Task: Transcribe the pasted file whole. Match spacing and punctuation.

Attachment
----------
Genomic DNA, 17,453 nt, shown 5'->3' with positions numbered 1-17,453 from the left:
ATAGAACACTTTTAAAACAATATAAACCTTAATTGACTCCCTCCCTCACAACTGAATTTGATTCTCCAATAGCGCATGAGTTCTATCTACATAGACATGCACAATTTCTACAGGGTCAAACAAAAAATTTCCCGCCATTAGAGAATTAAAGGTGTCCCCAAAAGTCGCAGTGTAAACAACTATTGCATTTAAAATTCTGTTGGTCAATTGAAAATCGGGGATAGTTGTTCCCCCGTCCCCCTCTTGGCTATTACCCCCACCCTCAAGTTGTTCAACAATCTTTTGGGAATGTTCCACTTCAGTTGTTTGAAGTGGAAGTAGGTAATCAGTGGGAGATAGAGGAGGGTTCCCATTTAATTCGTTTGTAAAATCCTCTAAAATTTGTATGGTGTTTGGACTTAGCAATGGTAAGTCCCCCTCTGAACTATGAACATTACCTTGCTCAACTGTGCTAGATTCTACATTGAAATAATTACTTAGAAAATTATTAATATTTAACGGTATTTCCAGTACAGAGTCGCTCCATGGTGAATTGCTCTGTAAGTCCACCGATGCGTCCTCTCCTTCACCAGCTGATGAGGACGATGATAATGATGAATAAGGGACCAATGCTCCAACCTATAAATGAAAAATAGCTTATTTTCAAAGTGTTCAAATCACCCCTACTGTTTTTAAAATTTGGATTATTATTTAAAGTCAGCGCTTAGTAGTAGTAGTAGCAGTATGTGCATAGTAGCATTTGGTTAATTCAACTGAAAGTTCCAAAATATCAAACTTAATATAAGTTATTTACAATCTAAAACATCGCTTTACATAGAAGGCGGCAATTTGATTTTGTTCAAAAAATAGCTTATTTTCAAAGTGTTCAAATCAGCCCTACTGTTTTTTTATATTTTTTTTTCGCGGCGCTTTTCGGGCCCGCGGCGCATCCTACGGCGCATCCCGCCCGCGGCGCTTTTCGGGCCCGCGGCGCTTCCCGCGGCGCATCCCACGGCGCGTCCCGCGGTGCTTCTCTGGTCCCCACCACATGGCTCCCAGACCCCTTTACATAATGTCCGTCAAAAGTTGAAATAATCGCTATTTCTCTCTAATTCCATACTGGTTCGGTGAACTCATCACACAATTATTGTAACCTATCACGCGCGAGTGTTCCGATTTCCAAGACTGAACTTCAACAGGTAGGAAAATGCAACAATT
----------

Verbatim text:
Genomic DNA, 17,453 nt, shown 5'->3' with positions numbered 1-17,453 from the left:
ATAGAACACTTTTAAAACAATATAAACCTTAATTGACTCCCTCCCTCACAACTGAATTTGATTCTCCAATAGCGCATGAGTTCTATCTACATAGACATGCACAATTTCTACAGGGTCAAACAAAAAATTTCCCGCCATTAGAGAATTAAAGGTGTCCCCAAAAGTCGCAGTGTAAACAACTATTGCATTTAAAATTCTGTTGGTCAATTGAAAATCGGGGATAGTTGTTCCCCCGTCCCCCTCTTGGCTATTACCCCCACCCTCAAGTTGTTCAACAATCTTTTGGGAATGTTCCACTTCAGTTGTTTGAAGTGGAAGTAGGTAATCAGTGGGAGATAGAGGAGGGTTCCCATTTAATTCGTTTGTAAAATCCTCTAAAATTTGTATGGTGTTTGGACTTAGCAATGGTAAGTCCCCCTCTGAACTATGAACATTACCTTGCTCAACTGTGCTAGATTCTACATTGAAATAATTACTTAGAAAATTATTAATATTTAACGGTATTTCCAGTACAGAGTCGCTCCATGGTGAATTGCTCTGTAAGTCCACCGATGCGTCCTCTCCTTCACCAGCTGATGAGGACGATGATAATGATGAATAAGGGACCAATGCTCCAACCTATAAATGAAAAATAGCTTATTTTCAAAGTGTTCAAATCACCCCTACTGTTTTTAAAATTTGGATTATTATTTAAAGTCAGCGCTTAGTAGTAGTAGTAGCAGTATGTGCATAGTAGCATTTGGTTAATTCAACTGAAAGTTCCAAAATATCAAACTTAATATAAGTTATTTACAATCTAAAACATCGCTTTACATAGAAGGCGGCAATTTGATTTTGTTCAAAAAATAGCTTATTTTCAAAGTGTTCAAATCAGCCCTACTGTTTTTTTATATTTTTTTTTCGCGGCGCTTTTCGGGCCCGCGGCGCATCCTACGGCGCATCCCGCCCGCGGCGCTTTTCGGGCCCGCGGCGCTTCCCGCGGCGCATCCCACGGCGCGTCCCGCGGTGCTTCTCTGGTCCCCACCACATGGCTCCCAGACCCCTTTACATAATGTCCGTCAAAAGTTGAAATAATCGCTATTTCTCTCTAATTCCATACTGGTTCGGTGAACTCATCACACAATTATTGTAACCTATCACGCGCGAGTGTTCCGATTTCCAAGACTGAACTTCAACAGGTAGGAAAATGCAACAATT